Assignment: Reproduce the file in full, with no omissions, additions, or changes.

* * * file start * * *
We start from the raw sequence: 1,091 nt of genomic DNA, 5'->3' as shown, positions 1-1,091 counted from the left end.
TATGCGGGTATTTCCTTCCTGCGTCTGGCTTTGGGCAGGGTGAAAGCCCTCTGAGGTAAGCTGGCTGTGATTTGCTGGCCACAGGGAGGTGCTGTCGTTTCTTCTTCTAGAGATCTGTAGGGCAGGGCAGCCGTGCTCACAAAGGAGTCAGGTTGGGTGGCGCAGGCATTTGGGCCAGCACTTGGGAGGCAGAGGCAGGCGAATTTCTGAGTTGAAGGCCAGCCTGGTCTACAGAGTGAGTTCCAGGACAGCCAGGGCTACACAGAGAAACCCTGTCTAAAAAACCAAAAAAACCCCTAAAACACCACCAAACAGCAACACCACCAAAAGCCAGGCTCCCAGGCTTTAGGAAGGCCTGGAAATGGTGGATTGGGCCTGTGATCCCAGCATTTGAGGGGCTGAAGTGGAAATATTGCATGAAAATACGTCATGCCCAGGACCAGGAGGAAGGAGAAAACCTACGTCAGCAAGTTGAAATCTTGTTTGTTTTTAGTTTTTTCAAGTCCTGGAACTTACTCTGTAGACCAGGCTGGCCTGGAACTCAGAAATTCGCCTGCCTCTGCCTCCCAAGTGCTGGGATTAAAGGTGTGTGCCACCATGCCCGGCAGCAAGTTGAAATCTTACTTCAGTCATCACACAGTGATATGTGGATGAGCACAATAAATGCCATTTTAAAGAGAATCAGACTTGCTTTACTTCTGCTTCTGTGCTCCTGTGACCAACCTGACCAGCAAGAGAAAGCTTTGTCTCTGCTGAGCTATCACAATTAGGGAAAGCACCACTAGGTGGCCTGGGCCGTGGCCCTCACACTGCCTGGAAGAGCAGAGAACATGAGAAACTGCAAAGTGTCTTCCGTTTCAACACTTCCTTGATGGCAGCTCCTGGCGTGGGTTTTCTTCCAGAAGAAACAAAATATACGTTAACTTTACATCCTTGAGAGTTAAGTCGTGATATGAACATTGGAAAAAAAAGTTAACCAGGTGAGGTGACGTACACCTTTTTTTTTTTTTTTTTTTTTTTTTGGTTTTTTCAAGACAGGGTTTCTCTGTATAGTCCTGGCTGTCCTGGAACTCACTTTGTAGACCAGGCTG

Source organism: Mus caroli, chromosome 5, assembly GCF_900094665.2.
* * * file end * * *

We start from the raw sequence: 1,091 nt of genomic DNA, 5'->3' as shown, positions 1-1,091 counted from the left end.
TATGCGGGTATTTCCTTCCTGCGTCTGGCTTTGGGCAGGGTGAAAGCCCTCTGAGGTAAGCTGGCTGTGATTTGCTGGCCACAGGGAGGTGCTGTCGTTTCTTCTTCTAGAGATCTGTAGGGCAGGGCAGCCGTGCTCACAAAGGAGTCAGGTTGGGTGGCGCAGGCATTTGGGCCAGCACTTGGGAGGCAGAGGCAGGCGAATTTCTGAGTTGAAGGCCAGCCTGGTCTACAGAGTGAGTTCCAGGACAGCCAGGGCTACACAGAGAAACCCTGTCTAAAAAACCAAAAAAACCCCTAAAACACCACCAAACAGCAACACCACCAAAAGCCAGGCTCCCAGGCTTTAGGAAGGCCTGGAAATGGTGGATTGGGCCTGTGATCCCAGCATTTGAGGGGCTGAAGTGGAAATATTGCATGAAAATACGTCATGCCCAGGACCAGGAGGAAGGAGAAAACCTACGTCAGCAAGTTGAAATCTTGTTTGTTTTTAGTTTTTTCAAGTCCTGGAACTTACTCTGTAGACCAGGCTGGCCTGGAACTCAGAAATTCGCCTGCCTCTGCCTCCCAAGTGCTGGGATTAAAGGTGTGTGCCACCATGCCCGGCAGCAAGTTGAAATCTTACTTCAGTCATCACACAGTGATATGTGGATGAGCACAATAAATGCCATTTTAAAGAGAATCAGACTTGCTTTACTTCTGCTTCTGTGCTCCTGTGACCAACCTGACCAGCAAGAGAAAGCTTTGTCTCTGCTGAGCTATCACAATTAGGGAAAGCACCACTAGGTGGCCTGGGCCGTGGCCCTCACACTGCCTGGAAGAGCAGAGAACATGAGAAACTGCAAAGTGTCTTCCGTTTCAACACTTCCTTGATGGCAGCTCCTGGCGTGGGTTTTCTTCCAGAAGAAACAAAATATACGTTAACTTTACATCCTTGAGAGTTAAGTCGTGATATGAACATTGGAAAAAAAAGTTAACCAGGTGAGGTGACGTACACCTTTTTTTTTTTTTTTTTTTTTTTTTGGTTTTTTCAAGACAGGGTTTCTCTGTATAGTCCTGGCTGTCCTGGAACTCACTTTGTAGACCAGGCTG

Source organism: Mus caroli, chromosome 5, assembly GCF_900094665.2.